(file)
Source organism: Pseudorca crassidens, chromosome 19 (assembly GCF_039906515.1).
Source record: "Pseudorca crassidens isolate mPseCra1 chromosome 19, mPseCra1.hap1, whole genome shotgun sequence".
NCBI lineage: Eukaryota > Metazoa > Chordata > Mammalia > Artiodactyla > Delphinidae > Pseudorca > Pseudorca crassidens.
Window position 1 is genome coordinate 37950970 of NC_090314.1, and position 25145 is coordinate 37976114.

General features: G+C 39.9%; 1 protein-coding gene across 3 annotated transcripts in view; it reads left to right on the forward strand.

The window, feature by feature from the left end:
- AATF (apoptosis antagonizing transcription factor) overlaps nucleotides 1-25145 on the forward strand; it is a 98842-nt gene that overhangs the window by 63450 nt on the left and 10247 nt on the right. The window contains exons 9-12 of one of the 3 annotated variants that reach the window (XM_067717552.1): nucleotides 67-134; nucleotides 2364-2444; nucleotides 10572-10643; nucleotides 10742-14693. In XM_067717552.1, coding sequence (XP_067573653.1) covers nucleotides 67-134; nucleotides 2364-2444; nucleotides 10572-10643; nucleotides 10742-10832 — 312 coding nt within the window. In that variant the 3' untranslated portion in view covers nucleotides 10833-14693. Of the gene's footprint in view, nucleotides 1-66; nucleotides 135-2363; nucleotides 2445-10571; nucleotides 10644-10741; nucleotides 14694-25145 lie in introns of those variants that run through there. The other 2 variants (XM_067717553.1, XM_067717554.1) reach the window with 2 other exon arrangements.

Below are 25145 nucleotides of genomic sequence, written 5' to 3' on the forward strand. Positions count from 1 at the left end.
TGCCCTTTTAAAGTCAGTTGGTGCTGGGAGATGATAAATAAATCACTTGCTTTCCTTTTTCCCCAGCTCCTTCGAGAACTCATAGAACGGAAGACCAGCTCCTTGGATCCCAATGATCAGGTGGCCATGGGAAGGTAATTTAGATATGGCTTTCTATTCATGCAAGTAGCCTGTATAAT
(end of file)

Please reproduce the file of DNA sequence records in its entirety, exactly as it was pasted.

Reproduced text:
Source organism: Pseudorca crassidens, chromosome 19 (assembly GCF_039906515.1).
Source record: "Pseudorca crassidens isolate mPseCra1 chromosome 19, mPseCra1.hap1, whole genome shotgun sequence".
NCBI lineage: Eukaryota > Metazoa > Chordata > Mammalia > Artiodactyla > Delphinidae > Pseudorca > Pseudorca crassidens.
Window position 1 is genome coordinate 37950970 of NC_090314.1, and position 25145 is coordinate 37976114.

General features: G+C 39.9%; 1 protein-coding gene across 3 annotated transcripts in view; it reads left to right on the forward strand.

The window, feature by feature from the left end:
- AATF (apoptosis antagonizing transcription factor) overlaps nucleotides 1-25145 on the forward strand; it is a 98842-nt gene that overhangs the window by 63450 nt on the left and 10247 nt on the right. The window contains exons 9-12 of one of the 3 annotated variants that reach the window (XM_067717552.1): nucleotides 67-134; nucleotides 2364-2444; nucleotides 10572-10643; nucleotides 10742-14693. In XM_067717552.1, coding sequence (XP_067573653.1) covers nucleotides 67-134; nucleotides 2364-2444; nucleotides 10572-10643; nucleotides 10742-10832 — 312 coding nt within the window. In that variant the 3' untranslated portion in view covers nucleotides 10833-14693. Of the gene's footprint in view, nucleotides 1-66; nucleotides 135-2363; nucleotides 2445-10571; nucleotides 10644-10741; nucleotides 14694-25145 lie in introns of those variants that run through there. The other 2 variants (XM_067717553.1, XM_067717554.1) reach the window with 2 other exon arrangements.

Below are 25145 nucleotides of genomic sequence, written 5' to 3' on the forward strand. Positions count from 1 at the left end.
TGCCCTTTTAAAGTCAGTTGGTGCTGGGAGATGATAAATAAATCACTTGCTTTCCTTTTTCCCCAGCTCCTTCGAGAACTCATAGAACGGAAGACCAGCTCCTTGGATCCCAATGATCAGGTGGCCATGGGAAGGTAATTTAGATATGGCTTTCTATTCATGCAAGTAGCCTGTATAAT